Other important objectives for 2021/22 include:

  • Interchange Fee Regulation (IFR): The PSR will publish its findings and details of how it’s overseen the provisions of the IFR and will maintain international cooperation and coordinate with other UK bodies such as the Treasury and FCA.

  • Strategy: The PSR wants stakeholders to be clear on its long-term focus and will consult and encourage feedback from a broad range of interested parties about its strategy. It will publish the final strategy taking into account the feedback.

  • Monitoring access to payment systems: The PSR will assess developments in access to payment systems and compliance with the access regulations in Part 8 of the PSRs 2017. It will also assess applications under section 56 and 57 of FSBRA and complaints under the PSRs 2017. It will publish its annual report on access to payment systems and the governance of certain regulated payment systems operators in the UK. This report will cover two years of data as it did not publish a report in 2020 due to COVID-19 prioritisations. The PSR will also consider combining its guidance on these issues, which is currently in separate documents, and updating it to ensure it remains relevant.

  • Cryptocurrency: The PSR will continue working with the Treasury, Bank of England and FCA to develop a UK regulatory regime for cryptoassets and stablecoins. The PSR will also monitor the risks posed by cryptoassets more broadly.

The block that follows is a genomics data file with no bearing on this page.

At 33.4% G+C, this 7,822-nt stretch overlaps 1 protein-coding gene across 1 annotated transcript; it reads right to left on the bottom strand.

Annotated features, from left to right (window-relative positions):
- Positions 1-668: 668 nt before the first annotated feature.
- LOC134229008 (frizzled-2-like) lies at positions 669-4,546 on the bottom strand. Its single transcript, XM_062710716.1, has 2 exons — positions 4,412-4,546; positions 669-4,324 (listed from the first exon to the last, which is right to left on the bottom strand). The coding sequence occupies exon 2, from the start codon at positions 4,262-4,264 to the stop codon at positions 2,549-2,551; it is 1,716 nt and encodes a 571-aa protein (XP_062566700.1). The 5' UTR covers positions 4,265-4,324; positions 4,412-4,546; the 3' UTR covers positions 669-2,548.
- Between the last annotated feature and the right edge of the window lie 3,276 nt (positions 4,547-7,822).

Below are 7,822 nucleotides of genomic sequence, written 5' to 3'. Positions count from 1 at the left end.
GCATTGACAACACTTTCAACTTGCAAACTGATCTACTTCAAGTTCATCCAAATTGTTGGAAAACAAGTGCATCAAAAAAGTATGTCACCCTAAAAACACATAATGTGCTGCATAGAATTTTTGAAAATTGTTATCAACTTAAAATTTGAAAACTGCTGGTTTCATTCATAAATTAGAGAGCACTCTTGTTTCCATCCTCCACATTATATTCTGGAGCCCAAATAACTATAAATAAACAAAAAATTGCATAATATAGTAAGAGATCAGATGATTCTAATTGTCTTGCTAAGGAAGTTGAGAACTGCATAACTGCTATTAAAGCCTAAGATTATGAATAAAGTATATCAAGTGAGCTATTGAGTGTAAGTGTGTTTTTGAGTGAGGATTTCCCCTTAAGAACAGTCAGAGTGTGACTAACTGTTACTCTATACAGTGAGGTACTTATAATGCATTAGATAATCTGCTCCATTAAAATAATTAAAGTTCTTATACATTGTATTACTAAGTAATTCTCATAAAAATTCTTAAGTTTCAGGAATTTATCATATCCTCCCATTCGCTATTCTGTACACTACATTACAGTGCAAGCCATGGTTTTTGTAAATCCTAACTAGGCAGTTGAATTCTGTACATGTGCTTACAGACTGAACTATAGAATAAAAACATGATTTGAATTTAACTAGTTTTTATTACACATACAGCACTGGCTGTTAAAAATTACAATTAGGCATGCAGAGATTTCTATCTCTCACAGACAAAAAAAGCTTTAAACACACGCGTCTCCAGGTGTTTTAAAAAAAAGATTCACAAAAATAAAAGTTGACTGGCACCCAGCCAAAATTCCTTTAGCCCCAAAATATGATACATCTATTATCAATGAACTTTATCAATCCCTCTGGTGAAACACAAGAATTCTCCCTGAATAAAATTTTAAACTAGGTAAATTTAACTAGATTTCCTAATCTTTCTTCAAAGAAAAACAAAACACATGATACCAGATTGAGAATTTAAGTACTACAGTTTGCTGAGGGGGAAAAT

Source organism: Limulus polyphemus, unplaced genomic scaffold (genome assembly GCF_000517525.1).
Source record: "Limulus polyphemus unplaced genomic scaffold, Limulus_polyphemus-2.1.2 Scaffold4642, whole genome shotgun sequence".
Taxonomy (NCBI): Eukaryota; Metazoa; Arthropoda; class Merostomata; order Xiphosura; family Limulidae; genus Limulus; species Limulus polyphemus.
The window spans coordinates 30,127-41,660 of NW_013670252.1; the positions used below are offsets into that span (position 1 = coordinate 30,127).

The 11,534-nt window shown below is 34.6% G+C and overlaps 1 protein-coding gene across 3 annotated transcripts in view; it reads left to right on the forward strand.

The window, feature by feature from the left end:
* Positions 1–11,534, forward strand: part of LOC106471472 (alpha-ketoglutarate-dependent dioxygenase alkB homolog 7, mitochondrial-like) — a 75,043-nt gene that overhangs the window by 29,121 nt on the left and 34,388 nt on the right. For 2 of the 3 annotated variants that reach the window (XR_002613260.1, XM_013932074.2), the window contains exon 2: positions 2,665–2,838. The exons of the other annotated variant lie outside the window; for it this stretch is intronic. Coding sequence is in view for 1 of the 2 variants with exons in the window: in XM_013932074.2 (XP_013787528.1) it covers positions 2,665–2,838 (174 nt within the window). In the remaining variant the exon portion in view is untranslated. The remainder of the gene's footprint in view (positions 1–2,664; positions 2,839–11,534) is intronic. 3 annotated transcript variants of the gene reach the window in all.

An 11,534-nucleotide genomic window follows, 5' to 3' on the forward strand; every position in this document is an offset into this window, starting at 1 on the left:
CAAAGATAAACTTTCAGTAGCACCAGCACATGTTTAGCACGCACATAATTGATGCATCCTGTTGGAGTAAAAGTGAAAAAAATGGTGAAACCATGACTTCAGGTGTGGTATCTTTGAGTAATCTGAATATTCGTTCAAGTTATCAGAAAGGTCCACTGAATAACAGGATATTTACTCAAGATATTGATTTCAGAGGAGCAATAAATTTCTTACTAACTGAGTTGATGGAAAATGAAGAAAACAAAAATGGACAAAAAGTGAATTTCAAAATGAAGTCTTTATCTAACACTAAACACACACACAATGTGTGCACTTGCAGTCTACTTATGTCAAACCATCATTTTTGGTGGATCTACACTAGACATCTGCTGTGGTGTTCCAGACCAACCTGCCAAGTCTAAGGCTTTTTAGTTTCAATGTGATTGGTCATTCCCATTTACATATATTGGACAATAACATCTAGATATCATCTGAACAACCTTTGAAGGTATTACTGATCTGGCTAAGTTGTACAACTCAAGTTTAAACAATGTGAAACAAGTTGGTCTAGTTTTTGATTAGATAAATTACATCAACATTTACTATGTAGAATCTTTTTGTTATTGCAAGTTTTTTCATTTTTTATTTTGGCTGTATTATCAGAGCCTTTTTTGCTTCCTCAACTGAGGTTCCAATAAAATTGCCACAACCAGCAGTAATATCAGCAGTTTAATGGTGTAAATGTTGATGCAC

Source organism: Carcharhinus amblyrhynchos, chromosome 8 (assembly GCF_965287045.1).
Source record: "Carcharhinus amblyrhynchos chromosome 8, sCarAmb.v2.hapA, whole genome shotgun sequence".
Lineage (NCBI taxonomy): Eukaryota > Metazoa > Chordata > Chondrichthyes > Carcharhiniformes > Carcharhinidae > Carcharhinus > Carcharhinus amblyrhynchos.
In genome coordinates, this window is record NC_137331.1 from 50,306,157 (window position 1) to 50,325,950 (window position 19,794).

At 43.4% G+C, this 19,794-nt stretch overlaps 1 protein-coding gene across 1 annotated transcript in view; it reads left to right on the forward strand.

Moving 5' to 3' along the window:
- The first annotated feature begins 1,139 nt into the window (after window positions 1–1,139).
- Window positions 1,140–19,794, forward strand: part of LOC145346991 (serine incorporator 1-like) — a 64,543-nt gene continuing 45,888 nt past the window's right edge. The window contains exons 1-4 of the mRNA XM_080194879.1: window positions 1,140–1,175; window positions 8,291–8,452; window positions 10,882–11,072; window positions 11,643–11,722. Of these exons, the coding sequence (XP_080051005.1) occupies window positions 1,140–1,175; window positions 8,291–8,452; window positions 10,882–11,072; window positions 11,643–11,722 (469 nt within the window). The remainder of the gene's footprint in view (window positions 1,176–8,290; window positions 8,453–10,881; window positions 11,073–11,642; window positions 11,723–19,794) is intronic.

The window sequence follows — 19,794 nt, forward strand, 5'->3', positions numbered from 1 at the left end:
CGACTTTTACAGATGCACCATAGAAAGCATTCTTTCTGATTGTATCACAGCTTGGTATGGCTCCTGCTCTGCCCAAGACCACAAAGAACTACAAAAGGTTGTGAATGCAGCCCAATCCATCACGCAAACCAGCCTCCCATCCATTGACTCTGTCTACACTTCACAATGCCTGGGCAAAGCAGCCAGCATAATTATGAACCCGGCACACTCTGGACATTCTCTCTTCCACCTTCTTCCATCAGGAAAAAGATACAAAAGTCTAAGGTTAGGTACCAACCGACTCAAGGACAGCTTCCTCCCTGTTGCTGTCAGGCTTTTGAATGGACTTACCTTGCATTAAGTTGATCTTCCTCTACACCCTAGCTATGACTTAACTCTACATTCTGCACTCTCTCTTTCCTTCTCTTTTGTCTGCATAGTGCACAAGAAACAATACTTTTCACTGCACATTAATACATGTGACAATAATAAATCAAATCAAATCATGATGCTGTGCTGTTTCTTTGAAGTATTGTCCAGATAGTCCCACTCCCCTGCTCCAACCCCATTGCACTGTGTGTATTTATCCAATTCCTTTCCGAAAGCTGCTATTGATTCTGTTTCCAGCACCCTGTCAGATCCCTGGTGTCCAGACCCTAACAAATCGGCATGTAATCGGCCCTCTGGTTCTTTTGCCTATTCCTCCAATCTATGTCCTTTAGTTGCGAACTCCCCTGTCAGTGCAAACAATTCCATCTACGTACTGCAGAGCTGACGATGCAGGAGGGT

The PSR has a range of formal powers available to it, enabling it to take enforcement action in relation to compliance failures (including under FSBRA, the IFR and PSD2), including in relation to infringements of the Competition Act 1998. The PSR is currently undertaking a range of enforcement work, with 4 enforcement investigations open relating to potential non-compliance with the IFR, one of which relates to potential non-compliance with PSD2 (an access case), as well as an ongoing case under the Competition Act 1998. The PSR expects to conclude the majority of its current regulatory enforcement investigations in 2021/22. If the PSR identifies suspected compliance failures, it may open new competition or regulatory enforcement investigations.

The PSR has compiled a fact sheet summarising its Annual Plan.

Comment

The PSR will publish its annual report in summer 2021 on how it has performed against its plans for 2020/21, which were published in March 2020. For the forthcoming year, it has set itself a programme of work that continues several previous themes. Given the trend towards digital payments and their use by digital platforms, which has been accelerated by the impact of COVID-19, it would be good to see the PSR leading the way and working closely with other regulators and stakeholders in this fast-moving sector.

We will continue to inform you of the latest developments, how you can get involved and influence the PSR’s work going forwards.